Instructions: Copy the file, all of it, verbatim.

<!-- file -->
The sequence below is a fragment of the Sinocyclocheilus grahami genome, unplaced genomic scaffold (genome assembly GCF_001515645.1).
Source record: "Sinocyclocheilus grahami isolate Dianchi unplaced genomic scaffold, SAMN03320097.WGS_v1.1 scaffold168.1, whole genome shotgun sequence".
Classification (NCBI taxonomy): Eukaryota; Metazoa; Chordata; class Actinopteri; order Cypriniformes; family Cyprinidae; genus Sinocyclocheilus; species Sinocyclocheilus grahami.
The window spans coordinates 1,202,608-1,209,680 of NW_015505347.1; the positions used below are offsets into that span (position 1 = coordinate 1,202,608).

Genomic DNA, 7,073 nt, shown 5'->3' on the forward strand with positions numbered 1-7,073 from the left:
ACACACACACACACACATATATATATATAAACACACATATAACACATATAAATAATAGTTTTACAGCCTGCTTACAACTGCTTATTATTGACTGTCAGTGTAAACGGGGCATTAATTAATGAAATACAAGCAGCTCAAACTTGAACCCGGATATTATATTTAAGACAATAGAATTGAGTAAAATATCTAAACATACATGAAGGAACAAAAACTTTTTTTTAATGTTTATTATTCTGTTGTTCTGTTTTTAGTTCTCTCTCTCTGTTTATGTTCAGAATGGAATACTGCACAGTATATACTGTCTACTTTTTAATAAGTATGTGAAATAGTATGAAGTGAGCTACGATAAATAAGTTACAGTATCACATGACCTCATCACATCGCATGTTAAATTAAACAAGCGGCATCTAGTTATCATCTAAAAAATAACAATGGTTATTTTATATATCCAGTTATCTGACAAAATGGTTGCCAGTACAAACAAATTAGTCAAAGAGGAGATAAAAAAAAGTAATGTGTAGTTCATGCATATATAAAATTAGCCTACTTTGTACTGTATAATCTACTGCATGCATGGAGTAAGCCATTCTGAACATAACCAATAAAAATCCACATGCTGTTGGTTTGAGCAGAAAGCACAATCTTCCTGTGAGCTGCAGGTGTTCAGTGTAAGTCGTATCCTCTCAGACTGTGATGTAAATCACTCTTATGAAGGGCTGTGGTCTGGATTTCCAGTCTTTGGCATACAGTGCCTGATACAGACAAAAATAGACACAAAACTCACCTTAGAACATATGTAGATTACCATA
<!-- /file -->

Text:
The sequence below is a fragment of the Sinocyclocheilus grahami genome, unplaced genomic scaffold (genome assembly GCF_001515645.1).
Source record: "Sinocyclocheilus grahami isolate Dianchi unplaced genomic scaffold, SAMN03320097.WGS_v1.1 scaffold168.1, whole genome shotgun sequence".
Classification (NCBI taxonomy): Eukaryota; Metazoa; Chordata; class Actinopteri; order Cypriniformes; family Cyprinidae; genus Sinocyclocheilus; species Sinocyclocheilus grahami.
The window spans coordinates 1,202,608-1,209,680 of NW_015505347.1; the positions used below are offsets into that span (position 1 = coordinate 1,202,608).

Genomic DNA, 7,073 nt, shown 5'->3' on the forward strand with positions numbered 1-7,073 from the left:
ACACACACACACACACATATATATATATAAACACACATATAACACATATAAATAATAGTTTTACAGCCTGCTTACAACTGCTTATTATTGACTGTCAGTGTAAACGGGGCATTAATTAATGAAATACAAGCAGCTCAAACTTGAACCCGGATATTATATTTAAGACAATAGAATTGAGTAAAATATCTAAACATACATGAAGGAACAAAAACTTTTTTTTAATGTTTATTATTCTGTTGTTCTGTTTTTAGTTCTCTCTCTCTGTTTATGTTCAGAATGGAATACTGCACAGTATATACTGTCTACTTTTTAATAAGTATGTGAAATAGTATGAAGTGAGCTACGATAAATAAGTTACAGTATCACATGACCTCATCACATCGCATGTTAAATTAAACAAGCGGCATCTAGTTATCATCTAAAAAATAACAATGGTTATTTTATATATCCAGTTATCTGACAAAATGGTTGCCAGTACAAACAAATTAGTCAAAGAGGAGATAAAAAAAAGTAATGTGTAGTTCATGCATATATAAAATTAGCCTACTTTGTACTGTATAATCTACTGCATGCATGGAGTAAGCCATTCTGAACATAACCAATAAAAATCCACATGCTGTTGGTTTGAGCAGAAAGCACAATCTTCCTGTGAGCTGCAGGTGTTCAGTGTAAGTCGTATCCTCTCAGACTGTGATGTAAATCACTCTTATGAAGGGCTGTGGTCTGGATTTCCAGTCTTTGGCATACAGTGCCTGATACAGACAAAAATAGACACAAAACTCACCTTAGAACATATGTAGATTACCATA